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WILLIAM L. CONNELL, 91, lives in Edina, Minnesota. Born in Bakersfield, California, he grew up in Seattle, Washington. At 17, after graduating high school, he enlisted August 29, 1942 in the U.S. Navy and was sent to Yakima, Washington to join the Civil Air Patrol (CAP) to learn to fly. The Yakima Composite Squadron is one the few remaining original CAP Charter Squadrons. In January 1943, he began his Naval Aviation Cadet training at the University of Iowa, Iowa City. In April, he was sent to flight school at Naval Air Station Olathe, Gardner Kansas where they trained on the N3N Yellow Peril bi-plane for two months. Next was the Pensacola Naval Air Station to learn to fly a variety modern aircraft. He graduated in December 1943 becoming an Ensign and Naval Aviator. He spent the next three months in Douglas SBD Dauntless (divebomber) training at the Deland Naval Air Station in Florida and then six weeks at the Naval Air Station Glenview, Illinois for carrier training on Lake Michigan. Next was training on the new SB2C Curtiss Helldiver at Naval Air Station Barbers Point, Connell was assigned as a replacement pilot to Air Group 2 aboard the USS Hornet (CV-12), which he joined on June 29, 1944 at the Enewetak Atoll in the Marshall Islands. Enewetak, captured in February 1944, was a major forward base for the U.S. Navy during the rest of the war. After the war, the atoll was used for nuclear testing as part of the Pacific Proving Grounds. Forty-three nuclear tests were fired at Enewetak from 1948 to 1958. Connell’s first and last mission was July 4, 1944. After a predawn takeoff, Connell and his gunner, Ben Wolf, approached the small volcanic island of Chichijima in the Bonins, known today as the Ogasawara Islands. Their squadron was to bomb one of the heavily-garrisoned island's two radio bunkers, but as they approached their objective, they spotted two Japanese freighters entering the harbor. They decided to attack them as targets of opportunity. But before Connell had a chance to drop his bombs, an anti-aircraft shell exploded beside his airplane, tearing off the tail section. Although Connell was able to parachute out safely, his gunner did not. He landed in the waters near Chichijima and was captured. His first day was spent strapped to a tree in an excruciatingly painful position that prevented him from sitting. In the week that followed, he was either tied to the tree or being interrogated. While he was on the island, eight American aviators were captured, beheaded, and partially cannibalized for dinners by the General Staff. Five Japanese officers were eventually hanged for these crimes that were chronicled by Chester G. Hearn in his 2003 Sorties into Hell: The Hidden War on Chichi Jima. Connell has the distinction of being the last American to leave the island alive. He was taken to Japan to the Ofuna Naval Interrogation Center in Kamakura, about 30 miles southwest of Tokyo. He spent nearly ten months there enduring isolation, brutal interrogation, and starvation. In April 1945, he was transferred to the Omori POW Camp Tokyo #1, an island in Tokyo Bay built by POWs. Today, the island is Heiwajima, a motorboat racing venue. Considered a “special prisoner” he and other aviators were kept in a separate barracks away from the other POWs on the island. They were considered criminals, not captives. Those who could work were sent out into the firebombed Tokyo to clear the rubble and salvage building materials. Daily, they were threatened with execution if Japan lost the war. Fellow prisoner, the Marine Corps flying ace Major Gregory “Pappy” Boyington organized Connell and other to fight back if the Japanese tried to enact this plan. In the end, this was not necessary and their Japanese captors disappeared soon after the Emperor’s speech ending hostilities on August 15, 1945. After liberation at the end of August, he was flown back to the United States to recuperate at the Naval Air Station, Sandpoint, Seattle Washington hospital. Despite his ordeals, he remained in the Navy and retired in 1964 as a Lieutenant Commander. He spent the next 23 years as a State Farm Insurance agent. After his second retirement, he worked for the next 11 years in various positions at the Minnesota Valley Country Club in Bloomington, Minnesota. Connell has since turned his attention toward educating children about the history of World War II and mentoring them through golf and tennis. In 2012, he took his second parachute jump, but this time under much more controlled circumstances in Minnesota. He has also returned to Chichijima several times--once with President George H.W. Bush, who was also shot down near the island. Twice married, Connell is the father of four children. He is mentioned prominently in James Bradley’s 2004 best-selling history, Fly Boys: A True Story of Courage. His oral history has been recorded by the POW Oral History Project, based at Concordia University, St Paul as well as by the Library of Congress’ Veterans History Project.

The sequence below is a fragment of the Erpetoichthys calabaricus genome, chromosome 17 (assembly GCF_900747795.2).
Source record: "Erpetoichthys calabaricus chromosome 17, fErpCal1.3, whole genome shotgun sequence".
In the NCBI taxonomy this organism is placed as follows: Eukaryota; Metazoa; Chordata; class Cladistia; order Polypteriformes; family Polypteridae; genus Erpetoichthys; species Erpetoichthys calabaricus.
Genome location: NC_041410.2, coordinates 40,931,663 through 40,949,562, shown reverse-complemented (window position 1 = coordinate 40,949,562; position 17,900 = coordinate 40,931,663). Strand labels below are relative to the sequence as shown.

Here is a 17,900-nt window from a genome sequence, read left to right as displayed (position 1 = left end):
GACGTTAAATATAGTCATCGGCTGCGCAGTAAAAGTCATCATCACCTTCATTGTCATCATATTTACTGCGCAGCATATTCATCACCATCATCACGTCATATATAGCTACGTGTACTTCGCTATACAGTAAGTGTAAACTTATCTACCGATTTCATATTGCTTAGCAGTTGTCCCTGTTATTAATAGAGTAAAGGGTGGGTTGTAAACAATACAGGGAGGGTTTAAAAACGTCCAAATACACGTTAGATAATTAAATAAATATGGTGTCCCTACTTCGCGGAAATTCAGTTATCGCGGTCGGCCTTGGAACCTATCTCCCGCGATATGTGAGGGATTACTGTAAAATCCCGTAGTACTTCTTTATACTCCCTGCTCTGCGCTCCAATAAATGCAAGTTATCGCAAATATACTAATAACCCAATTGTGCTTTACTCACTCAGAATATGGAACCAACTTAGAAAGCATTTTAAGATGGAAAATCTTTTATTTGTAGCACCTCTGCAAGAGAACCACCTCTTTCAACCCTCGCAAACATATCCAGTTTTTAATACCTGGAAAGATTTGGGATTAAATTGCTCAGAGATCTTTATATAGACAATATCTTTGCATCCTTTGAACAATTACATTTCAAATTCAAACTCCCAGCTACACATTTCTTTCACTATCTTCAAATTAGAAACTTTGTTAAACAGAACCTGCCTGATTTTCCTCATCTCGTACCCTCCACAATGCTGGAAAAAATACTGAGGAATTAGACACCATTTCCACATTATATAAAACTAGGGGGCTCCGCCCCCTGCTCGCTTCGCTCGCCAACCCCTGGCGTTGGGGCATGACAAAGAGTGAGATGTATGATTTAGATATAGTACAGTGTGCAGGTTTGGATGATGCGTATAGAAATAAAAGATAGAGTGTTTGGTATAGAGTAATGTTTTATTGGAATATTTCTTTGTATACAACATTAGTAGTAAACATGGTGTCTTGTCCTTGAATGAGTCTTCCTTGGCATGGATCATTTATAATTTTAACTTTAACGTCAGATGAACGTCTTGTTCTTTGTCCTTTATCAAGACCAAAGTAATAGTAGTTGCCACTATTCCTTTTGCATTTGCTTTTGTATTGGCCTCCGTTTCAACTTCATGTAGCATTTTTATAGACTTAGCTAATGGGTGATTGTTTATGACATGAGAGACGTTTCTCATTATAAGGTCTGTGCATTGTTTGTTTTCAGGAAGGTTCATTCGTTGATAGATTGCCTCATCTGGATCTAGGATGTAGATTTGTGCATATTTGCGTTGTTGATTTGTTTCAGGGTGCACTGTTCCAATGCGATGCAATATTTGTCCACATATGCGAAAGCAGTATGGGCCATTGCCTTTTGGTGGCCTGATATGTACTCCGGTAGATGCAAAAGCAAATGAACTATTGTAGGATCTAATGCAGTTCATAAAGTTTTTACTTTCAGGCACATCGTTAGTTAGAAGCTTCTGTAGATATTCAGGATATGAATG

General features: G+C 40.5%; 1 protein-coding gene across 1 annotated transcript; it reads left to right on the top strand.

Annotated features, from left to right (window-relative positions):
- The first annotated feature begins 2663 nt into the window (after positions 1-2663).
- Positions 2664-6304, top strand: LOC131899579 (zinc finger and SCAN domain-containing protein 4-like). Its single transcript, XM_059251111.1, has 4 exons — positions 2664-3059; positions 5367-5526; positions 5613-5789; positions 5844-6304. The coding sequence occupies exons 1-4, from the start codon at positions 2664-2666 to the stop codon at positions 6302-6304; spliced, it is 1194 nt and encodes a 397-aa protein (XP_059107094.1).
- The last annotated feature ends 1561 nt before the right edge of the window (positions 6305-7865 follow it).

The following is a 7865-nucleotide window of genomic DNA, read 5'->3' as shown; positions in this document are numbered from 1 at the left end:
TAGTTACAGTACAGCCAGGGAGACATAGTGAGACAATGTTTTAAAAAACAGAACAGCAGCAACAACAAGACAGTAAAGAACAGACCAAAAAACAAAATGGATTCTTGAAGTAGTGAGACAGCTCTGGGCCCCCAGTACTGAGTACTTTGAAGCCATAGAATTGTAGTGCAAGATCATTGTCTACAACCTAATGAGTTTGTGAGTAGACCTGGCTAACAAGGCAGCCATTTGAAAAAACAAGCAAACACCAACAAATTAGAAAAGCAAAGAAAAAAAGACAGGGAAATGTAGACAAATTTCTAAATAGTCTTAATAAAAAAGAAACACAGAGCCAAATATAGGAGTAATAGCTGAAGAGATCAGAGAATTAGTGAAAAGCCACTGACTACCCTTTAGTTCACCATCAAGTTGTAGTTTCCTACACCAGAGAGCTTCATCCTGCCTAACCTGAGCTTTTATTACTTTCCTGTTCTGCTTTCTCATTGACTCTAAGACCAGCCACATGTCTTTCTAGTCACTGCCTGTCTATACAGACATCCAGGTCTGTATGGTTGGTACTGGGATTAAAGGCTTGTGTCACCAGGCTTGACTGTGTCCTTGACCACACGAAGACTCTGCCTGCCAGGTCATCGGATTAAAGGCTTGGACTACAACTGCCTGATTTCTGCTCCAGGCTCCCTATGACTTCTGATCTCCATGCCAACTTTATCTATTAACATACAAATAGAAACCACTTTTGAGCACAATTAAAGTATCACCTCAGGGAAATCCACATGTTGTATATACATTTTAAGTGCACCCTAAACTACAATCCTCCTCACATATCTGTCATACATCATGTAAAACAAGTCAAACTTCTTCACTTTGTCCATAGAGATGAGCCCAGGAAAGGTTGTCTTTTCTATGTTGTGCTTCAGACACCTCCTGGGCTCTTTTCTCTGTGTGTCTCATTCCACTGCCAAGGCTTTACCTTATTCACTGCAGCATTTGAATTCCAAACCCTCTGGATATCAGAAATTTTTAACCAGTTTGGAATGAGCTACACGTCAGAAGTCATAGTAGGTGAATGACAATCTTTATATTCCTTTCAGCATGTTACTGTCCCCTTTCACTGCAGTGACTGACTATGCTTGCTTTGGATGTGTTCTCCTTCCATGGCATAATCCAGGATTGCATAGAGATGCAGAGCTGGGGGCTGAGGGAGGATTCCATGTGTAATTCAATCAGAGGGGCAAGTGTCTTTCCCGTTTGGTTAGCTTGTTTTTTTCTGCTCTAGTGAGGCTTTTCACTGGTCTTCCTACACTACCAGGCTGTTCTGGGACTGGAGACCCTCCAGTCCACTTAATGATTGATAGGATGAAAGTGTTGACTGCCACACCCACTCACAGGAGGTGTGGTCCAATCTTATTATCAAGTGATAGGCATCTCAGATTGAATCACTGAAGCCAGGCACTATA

SCOTT M. DOWNING, JR, 96, resides in Amarillo, Texas. He was working for Boeing Aircraft making B-17s in Seattle, Washington when he enlisted in the Army Air Corps in September 1942. He was not called to active duty until February 15, 1943 and he began his basic training at Buckley Field, Denver, Colorado (today’s Buckley AFB). He was then sent to Fort Hays State College in Kansas for Cadet Training and then to Bombardier School at Big Spring, Texas. In June 1944, he was commissioned a Second Lieutenant and sent to Harvard Army Airfield, Nebraska (today’s Harvard State Airport) and the 505th Bombardment Group for B-29 training. In mid-December 1944, he reported to Grand Island Army Airfield, Nebraska (today’s Central Nebraska Regional Airport) to pick up a new B-29 plane and was sent to Tinian to join the 482 BS, 313 Wing, 505 Bombardment Group, 20th Air Force in the Mariana Islands, arriving December 27th. Raids against Japan from Tinian had started November 24, 1944. His crew’s bombing and mining missions began on January 29, 1945. On their 20th mission over Tokyo on May 25/26, 1945, his B-29 was shot down near Musai, about 15 miles northeast of Tokyo in Chiba Prefecture. He bailed out of the burning plane and was captured almost immediately by civilians who turned him over to military personnel. The next day he and three other members of his crew were trucked through bombed-out downtown Tokyo to the Kempeitai Tokyo Regional Headquarters. After initial interrogations and beatings, he was thrown in a cell that was about 8’ x 12’. These were converted horse stalls that often held 19 men per cell including some that were critically burned and injured. For roughly three months, Downing subsisted on a baseball-sized ball of rice each day, and his weight fell from 165 to 120 pounds. These months were marked by a horrible monotony of fear and homesickness, occasionally interrupted by guard-administered beatings and sadistic interrogations. The men were not allowed to talk, wash, shave, or receive medical care. Conditions were so tight that when everyone would lie down to sleep, the only way to turn over was to stand in place, turn, and then lie back down. Throughout the day and night, they listened to fellow POWs–some of whom had been severely burned–scream in pain or insanity and struggle to take one more breath before their breathing stopped altogether. It is estimated that 250 American flyers were brought the Kempeitai Tokyo Regional Headquarters, but only 160 survived. On August 15, 1945, Downing and his fellow prisoners were moved to a barbed wire-surrounded barracks on a five-acre man-made island between Tokyo and Yokohama called Omori POW Camp Tokyo #1. This move was part of an agreement between the United States and Japan in anticipation of the end of the war. It was a tough camp but a relief from the Kempeitai horse stalls. On Omori, the prisoners had more freedom and could talk, bathe and exercise. On August 29, 1945, the over 500 POWs including 155 B-29 flyers on Omori became the first liberated by American forces. After the war he was in and out of Madigan General Hospital (today’s Madigan Army Medical Center) at Fort Lewis, Washington. He remained in the service and was assigned duty in the spring of 1946 at Clinton County Air Base in Ohio. In April 1947, he was ordered to Japan and was sent to the 611th Aircraft Control and Warning Squadron at Shiroi Air Base (today’s Shimofusa Japan Maritime Self Defense Forces Air Base) located northeast of Tokyo. Downing was soon asked to help investigate the atrocities committed by the Tokyo Kempeitai for war crimes prosecution in Yokohama. Working in the Investigation Division of the Legal Section of General Headquarters, Japan, he helped interrogate Japanese defendants and assisted the prosecutor by preparing the witnesses. He also testified concerning conditions and the treatment of the prisoners at the Tokyo regional Kempeitai Headquarters. Discharged from the Air Force while in Japan, he concluded his part of the investigation in early fall of 1948 and returned to the United States and Canyon, Texas. He then entered the construction business with his two brothers. Downing has been married to Bitsy for 64 years and they have one son. He enjoys fishing and watching college sports. His oral history is held by the Veterans History Project of the Library of Congress.